Those 'love lock' padlocks are now coming off many bridges around the world, writes Stephen Scourfield
A padlock is fixed to a bridge and the key thrown into the river below, as a symbol of a couple’s unbreakable love.
But there are quite a lot of combination locks, too. Some are hedging their bets.
This is a pedestrian bridge over the Salzach River in Salzburg, Austria, with thousands of padlocks glinting in the summer sun. Many are engraved with names and hearts, bought from local shops.
It’s not legal to attach love locks to this bridge, but it’s tolerated.
And they have turned it into a glinting spectacle. A giant communal artwork; and a tribute to love.
But, of course, love locks are controversial.
They started appearing on bridges in Europe in the early 2000s and many authorities treat them as vandalism. There are penalties for those caught fixing them.
In 2015, officials in Paris decided they should be removed from the Pont des Arts over the River Seine when the 700,000 padlocks weighing 45 tonnes were blamed for the collapse of part of the bridge’s parapet.
It led to the No Love Locks campaign run through nolovelocks.com. Launched by friends Lisa Anselmo and Lisa Taylor Huff, both living in Paris.
Lisa Taylor Huff died in 2015, but wrote about “the vandalism caused by too many locks and disrespectful tourists”.
Love locks are systematically removed all over Europe, from the Ponte Vecchio in Florence, Italy, to many bridges in Venice, including the Rialto Bridge.
In the UK, 5000 love locks were removed earlier this year from the High Level Bridge over the River Tyne, between Newcastle upon Tyne and Gateshead in north east England.
And in Finland, two artists removed the love locks from the Patosilta Bridge, melted them down and turned them into an artwork called One Love.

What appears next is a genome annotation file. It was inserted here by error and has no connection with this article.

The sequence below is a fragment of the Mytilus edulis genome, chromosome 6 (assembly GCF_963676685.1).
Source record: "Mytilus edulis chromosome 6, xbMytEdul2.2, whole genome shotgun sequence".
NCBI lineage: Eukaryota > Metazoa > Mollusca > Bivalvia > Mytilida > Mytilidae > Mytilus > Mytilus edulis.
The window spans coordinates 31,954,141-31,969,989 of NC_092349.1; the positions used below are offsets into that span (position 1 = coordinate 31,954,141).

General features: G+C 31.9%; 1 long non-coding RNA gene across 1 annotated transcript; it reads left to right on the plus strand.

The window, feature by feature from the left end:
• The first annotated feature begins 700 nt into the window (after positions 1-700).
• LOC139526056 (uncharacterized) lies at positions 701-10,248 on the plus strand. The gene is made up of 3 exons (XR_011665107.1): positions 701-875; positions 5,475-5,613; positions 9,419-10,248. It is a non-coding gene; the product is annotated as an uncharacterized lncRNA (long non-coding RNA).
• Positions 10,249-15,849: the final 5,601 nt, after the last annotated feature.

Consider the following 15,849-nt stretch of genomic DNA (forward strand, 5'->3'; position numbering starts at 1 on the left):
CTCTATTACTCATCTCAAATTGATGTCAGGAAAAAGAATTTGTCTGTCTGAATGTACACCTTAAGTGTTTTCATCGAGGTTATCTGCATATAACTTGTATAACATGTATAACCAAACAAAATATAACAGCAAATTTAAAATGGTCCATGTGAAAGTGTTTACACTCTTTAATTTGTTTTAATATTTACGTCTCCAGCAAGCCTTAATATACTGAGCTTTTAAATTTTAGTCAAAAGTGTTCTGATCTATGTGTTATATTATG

It has been reported in Ireland that the issue of locking padlocks onto the bridges over the River Liffey comes up so often in the Dublin City Council that one official considered changing his computer password to “love locks”.
Here in Australia, they have been removed from a bridge in Canberra and the Southgate bridge in Melbourne.
In Canada, they were removed from the Humber Bay Bridge in Toronto and the Wild Pacific Trail on Vancouver Island; in the US from Brooklyn Bridge in New York City.
But there are places where love locks are encouraged — like on chains specially strung between posts in the appropriately named Lovelock, in Nevada.
Detroit company Shinola has recently added love locks to its product list. Couples can have their names engraved on the lock, and then attach it to a fence in Parker’s Alley, Detroit.
The custom-designed locks retail for $US25 and are made by local company Commando Lock Company.
“We are excited to revive this romantic gesture here in Detroit, the Paris of the Midwest, for locals and visitors to enjoy,” Shinola creative director Daniel Caudill says.
And the Houston Chronicle has reported how city officials think attaching love locks to the Rosemont Pedestrian Bridge in Buffalo Bayou Park is just fine.
“I think this is another way that people express themselves at a park. And it beats graffiti,” one city official is quoted as saying.
“You don’t want to take away something that is special to people like that.”
Unlocking a love story
It may be the love locks have their roots in Serbia. There’s a local story there about how World War I separated two lovers, and the one left behind fixed a lock to a bridge in the town of Vrnjacka Banja as a symbol of their love — to somehow lock them to this place, even though they were physically separated. This story became a poem by Desanka Maksimovic.
Then, in 2006, in a scene in Italian writer Federico Moccia’s novel’s “Ho Voglia di Te” (I Want You), a young couple fix a padlock to Rome’s Milvian Bridge to signify their unbreakable love.
The book is a sort of Italian version of the popular American “Twilight” series, which stirred romanticism in young people. And soon, lots of locks were appearing on the Milvian Bridge.